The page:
In 2018, following a campaign promise three years prior, the federal government in Canada ‘successfully’ legalized recreational cannabis across all provinces. While this was a success for the government wishing to demonstrate their ability to deliver on an important, far-reaching and somewhat controversial promise that spoke loudly especially to young voters, the elimination of the criminal prohibition against cannabis has been far from simple. In a context where the majority of the policy-making burden has fallen to the provinces and municipalities, where every province has opted for its own particular approach to management, where laws and regulations continue to be revised or adjusted, and where a multi-level system of governance brings with it a complex mish mash of jurisdictional issues related to distribution, taxation, policing and other policy minefields, the cannabis-legalization experience in Canada has been and will continue to be far from streamlined. Setting aside the logistical policy nightmare for a moment too, the most important questions remain whether legalization can or will eliminate some of the major concerns that drove the elimination of criminal prohibition in the first place, that is, concerns over access and use of cannabis by minors as well as the elimination of illegal markets and organized crime.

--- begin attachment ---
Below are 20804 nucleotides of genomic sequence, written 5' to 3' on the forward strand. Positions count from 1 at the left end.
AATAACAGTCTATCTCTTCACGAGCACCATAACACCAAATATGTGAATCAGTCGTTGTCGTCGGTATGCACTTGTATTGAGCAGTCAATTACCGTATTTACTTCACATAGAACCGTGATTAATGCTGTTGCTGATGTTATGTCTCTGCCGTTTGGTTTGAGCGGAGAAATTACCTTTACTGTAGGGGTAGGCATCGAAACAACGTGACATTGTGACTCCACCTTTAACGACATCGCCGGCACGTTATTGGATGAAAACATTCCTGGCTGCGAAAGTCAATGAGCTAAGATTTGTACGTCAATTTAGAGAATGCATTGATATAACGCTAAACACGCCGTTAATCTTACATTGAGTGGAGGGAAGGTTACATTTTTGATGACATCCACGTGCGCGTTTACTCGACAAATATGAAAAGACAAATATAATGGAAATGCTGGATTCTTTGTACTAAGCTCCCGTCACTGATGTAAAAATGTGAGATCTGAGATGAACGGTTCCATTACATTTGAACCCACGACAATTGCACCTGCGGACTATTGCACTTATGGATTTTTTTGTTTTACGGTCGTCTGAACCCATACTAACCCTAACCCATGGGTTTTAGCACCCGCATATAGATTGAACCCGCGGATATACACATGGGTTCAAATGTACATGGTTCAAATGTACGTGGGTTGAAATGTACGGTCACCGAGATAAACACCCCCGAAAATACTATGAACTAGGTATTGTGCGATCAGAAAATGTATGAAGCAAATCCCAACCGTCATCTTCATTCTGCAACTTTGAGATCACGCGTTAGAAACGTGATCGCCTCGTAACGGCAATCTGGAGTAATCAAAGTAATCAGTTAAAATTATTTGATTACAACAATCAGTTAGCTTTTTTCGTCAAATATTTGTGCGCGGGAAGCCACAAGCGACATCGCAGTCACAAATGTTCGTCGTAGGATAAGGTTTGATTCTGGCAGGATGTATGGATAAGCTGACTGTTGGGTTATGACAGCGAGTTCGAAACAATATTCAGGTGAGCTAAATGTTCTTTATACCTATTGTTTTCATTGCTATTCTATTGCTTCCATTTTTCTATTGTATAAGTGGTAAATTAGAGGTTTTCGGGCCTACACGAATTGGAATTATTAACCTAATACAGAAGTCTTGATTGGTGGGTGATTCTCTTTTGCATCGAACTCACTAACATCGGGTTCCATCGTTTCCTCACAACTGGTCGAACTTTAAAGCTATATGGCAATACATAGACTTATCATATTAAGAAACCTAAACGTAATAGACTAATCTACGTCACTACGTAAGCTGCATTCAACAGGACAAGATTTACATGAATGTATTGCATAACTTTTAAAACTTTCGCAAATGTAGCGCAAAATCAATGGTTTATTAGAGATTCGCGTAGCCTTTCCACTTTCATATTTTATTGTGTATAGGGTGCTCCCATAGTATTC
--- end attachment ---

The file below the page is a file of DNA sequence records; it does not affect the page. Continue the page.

In this workshop, Dr. Daniel Weinstock, co-editor of High Time: The Legalization and Regulation of Cannabis in Canada will take participants through the many issues surrounding the legalization of cannabis in Canada, the factors that drove the move, the concerns that still remain one year after legislation was changed and regulations were implemented, as well as some of the very important moral questions surrounding legalization more generally and some of the more specific regulations that have come with it. Notably, Dr. Weinstock will explore the important impact that the legalization experience has and will continue to have on youth. What dangers do cannabis and its byproducts pose to minors? Will this new approach to cannabis regulation help to eliminate some of these dangers? When considering the pros and cons of harm-reduction, what side does this new approach to cannabis fall on, and can we be confident that the new regulations are protecting those that are most at risk?
In 2020, for the first time, the WSSR is collaborating with the Southern Political Science Association and is hosting a series of half- and full-day workshops during their conference in San Juan, Puerto Rico.
Join us between January 8th and January 11th and attend one or more of our workshops: